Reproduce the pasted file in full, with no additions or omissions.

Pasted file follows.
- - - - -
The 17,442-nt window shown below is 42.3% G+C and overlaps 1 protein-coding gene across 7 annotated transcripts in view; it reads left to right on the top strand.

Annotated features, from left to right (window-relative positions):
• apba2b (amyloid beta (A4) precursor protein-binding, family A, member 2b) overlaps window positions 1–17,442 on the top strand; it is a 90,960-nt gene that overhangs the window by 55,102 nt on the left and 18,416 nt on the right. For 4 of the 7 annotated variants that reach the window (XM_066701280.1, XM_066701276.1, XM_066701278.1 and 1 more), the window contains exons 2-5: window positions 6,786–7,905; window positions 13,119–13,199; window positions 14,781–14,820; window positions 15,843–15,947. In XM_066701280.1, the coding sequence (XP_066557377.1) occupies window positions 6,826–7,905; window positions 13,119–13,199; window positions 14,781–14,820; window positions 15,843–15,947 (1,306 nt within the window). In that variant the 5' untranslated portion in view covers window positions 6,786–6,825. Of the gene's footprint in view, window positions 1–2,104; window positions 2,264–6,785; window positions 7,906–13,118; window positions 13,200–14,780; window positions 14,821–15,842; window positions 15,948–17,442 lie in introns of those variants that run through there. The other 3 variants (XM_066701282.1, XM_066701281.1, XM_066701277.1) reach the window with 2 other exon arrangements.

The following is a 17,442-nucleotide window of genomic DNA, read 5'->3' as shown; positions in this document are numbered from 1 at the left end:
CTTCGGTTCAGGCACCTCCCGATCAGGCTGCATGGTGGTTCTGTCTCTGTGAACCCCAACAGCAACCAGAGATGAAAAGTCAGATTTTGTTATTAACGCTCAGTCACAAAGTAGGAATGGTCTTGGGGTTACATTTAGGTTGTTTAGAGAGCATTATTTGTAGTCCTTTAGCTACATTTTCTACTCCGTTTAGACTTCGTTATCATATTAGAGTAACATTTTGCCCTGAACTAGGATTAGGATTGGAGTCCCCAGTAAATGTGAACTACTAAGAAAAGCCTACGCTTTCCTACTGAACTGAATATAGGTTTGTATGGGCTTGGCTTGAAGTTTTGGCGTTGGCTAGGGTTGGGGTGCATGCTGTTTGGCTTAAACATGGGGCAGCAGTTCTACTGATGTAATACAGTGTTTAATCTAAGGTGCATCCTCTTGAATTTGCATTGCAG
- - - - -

The 17,442-nt window shown below is 42.3% G+C and overlaps 1 protein-coding gene across 7 annotated transcripts in view; it reads left to right on the top strand.

Annotated features, from left to right (window-relative positions):
• apba2b (amyloid beta (A4) precursor protein-binding, family A, member 2b) overlaps window positions 1–17,442 on the top strand; it is a 90,960-nt gene that overhangs the window by 55,102 nt on the left and 18,416 nt on the right. For 4 of the 7 annotated variants that reach the window (XM_066701280.1, XM_066701276.1, XM_066701278.1 and 1 more), the window contains exons 2-5: window positions 6,786–7,905; window positions 13,119–13,199; window positions 14,781–14,820; window positions 15,843–15,947. In XM_066701280.1, the coding sequence (XP_066557377.1) occupies window positions 6,826–7,905; window positions 13,119–13,199; window positions 14,781–14,820; window positions 15,843–15,947 (1,306 nt within the window). In that variant the 5' untranslated portion in view covers window positions 6,786–6,825. Of the gene's footprint in view, window positions 1–2,104; window positions 2,264–6,785; window positions 7,906–13,118; window positions 13,200–14,780; window positions 14,821–15,842; window positions 15,948–17,442 lie in introns of those variants that run through there. The other 3 variants (XM_066701282.1, XM_066701281.1, XM_066701277.1) reach the window with 2 other exon arrangements.

The following is a 17,442-nucleotide window of genomic DNA, read 5'->3' as shown; positions in this document are numbered from 1 at the left end:
CTTCGGTTCAGGCACCTCCCGATCAGGCTGCATGGTGGTTCTGTCTCTGTGAACCCCAACAGCAACCAGAGATGAAAAGTCAGATTTTGTTATTAACGCTCAGTCACAAAGTAGGAATGGTCTTGGGGTTACATTTAGGTTGTTTAGAGAGCATTATTTGTAGTCCTTTAGCTACATTTTCTACTCCGTTTAGACTTCGTTATCATATTAGAGTAACATTTTGCCCTGAACTAGGATTAGGATTGGAGTCCCCAGTAAATGTGAACTACTAAGAAAAGCCTACGCTTTCCTACTGAACTGAATATAGGTTTGTATGGGCTTGGCTTGAAGTTTTGGCGTTGGCTAGGGTTGGGGTGCATGCTGTTTGGCTTAAACATGGGGCAGCAGTTCTACTGATGTAATACAGTGTTTAATCTAAGGTGCATCCTCTTGAATTTGCATTGCAG